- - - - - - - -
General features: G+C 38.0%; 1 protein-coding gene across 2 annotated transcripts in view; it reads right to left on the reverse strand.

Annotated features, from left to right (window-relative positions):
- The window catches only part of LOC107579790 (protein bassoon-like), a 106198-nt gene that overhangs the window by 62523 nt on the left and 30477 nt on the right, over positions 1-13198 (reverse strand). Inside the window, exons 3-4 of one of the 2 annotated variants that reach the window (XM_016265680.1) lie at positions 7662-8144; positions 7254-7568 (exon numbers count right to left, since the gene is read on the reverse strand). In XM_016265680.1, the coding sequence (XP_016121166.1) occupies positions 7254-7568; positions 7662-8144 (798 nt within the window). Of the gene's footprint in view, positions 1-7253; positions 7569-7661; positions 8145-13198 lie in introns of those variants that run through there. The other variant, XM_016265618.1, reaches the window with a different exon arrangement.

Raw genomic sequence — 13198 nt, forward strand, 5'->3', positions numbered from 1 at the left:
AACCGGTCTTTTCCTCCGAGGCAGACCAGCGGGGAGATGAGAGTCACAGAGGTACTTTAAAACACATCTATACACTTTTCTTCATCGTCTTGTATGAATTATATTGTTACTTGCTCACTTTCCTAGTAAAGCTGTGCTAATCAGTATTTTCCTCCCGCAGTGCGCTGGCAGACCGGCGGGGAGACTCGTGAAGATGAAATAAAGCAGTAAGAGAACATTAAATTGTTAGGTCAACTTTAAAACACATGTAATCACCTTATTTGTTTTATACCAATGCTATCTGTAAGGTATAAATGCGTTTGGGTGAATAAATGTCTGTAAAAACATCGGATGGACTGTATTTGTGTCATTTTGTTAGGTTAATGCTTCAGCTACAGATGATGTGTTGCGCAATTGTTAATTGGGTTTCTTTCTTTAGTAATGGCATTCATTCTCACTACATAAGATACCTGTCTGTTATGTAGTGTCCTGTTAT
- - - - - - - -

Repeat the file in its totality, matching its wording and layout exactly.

General features: G+C 38.0%; 1 protein-coding gene across 2 annotated transcripts in view; it reads right to left on the reverse strand.

Annotated features, from left to right (window-relative positions):
- The window catches only part of LOC107579790 (protein bassoon-like), a 106198-nt gene that overhangs the window by 62523 nt on the left and 30477 nt on the right, over positions 1-13198 (reverse strand). Inside the window, exons 3-4 of one of the 2 annotated variants that reach the window (XM_016265680.1) lie at positions 7662-8144; positions 7254-7568 (exon numbers count right to left, since the gene is read on the reverse strand). In XM_016265680.1, the coding sequence (XP_016121166.1) occupies positions 7254-7568; positions 7662-8144 (798 nt within the window). Of the gene's footprint in view, positions 1-7253; positions 7569-7661; positions 8145-13198 lie in introns of those variants that run through there. The other variant, XM_016265618.1, reaches the window with a different exon arrangement.

Raw genomic sequence — 13198 nt, forward strand, 5'->3', positions numbered from 1 at the left:
AACCGGTCTTTTCCTCCGAGGCAGACCAGCGGGGAGATGAGAGTCACAGAGGTACTTTAAAACACATCTATACACTTTTCTTCATCGTCTTGTATGAATTATATTGTTACTTGCTCACTTTCCTAGTAAAGCTGTGCTAATCAGTATTTTCCTCCCGCAGTGCGCTGGCAGACCGGCGGGGAGACTCGTGAAGATGAAATAAAGCAGTAAGAGAACATTAAATTGTTAGGTCAACTTTAAAACACATGTAATCACCTTATTTGTTTTATACCAATGCTATCTGTAAGGTATAAATGCGTTTGGGTGAATAAATGTCTGTAAAAACATCGGATGGACTGTATTTGTGTCATTTTGTTAGGTTAATGCTTCAGCTACAGATGATGTGTTGCGCAATTGTTAATTGGGTTTCTTTCTTTAGTAATGGCATTCATTCTCACTACATAAGATACCTGTCTGTTATGTAGTGTCCTGTTAT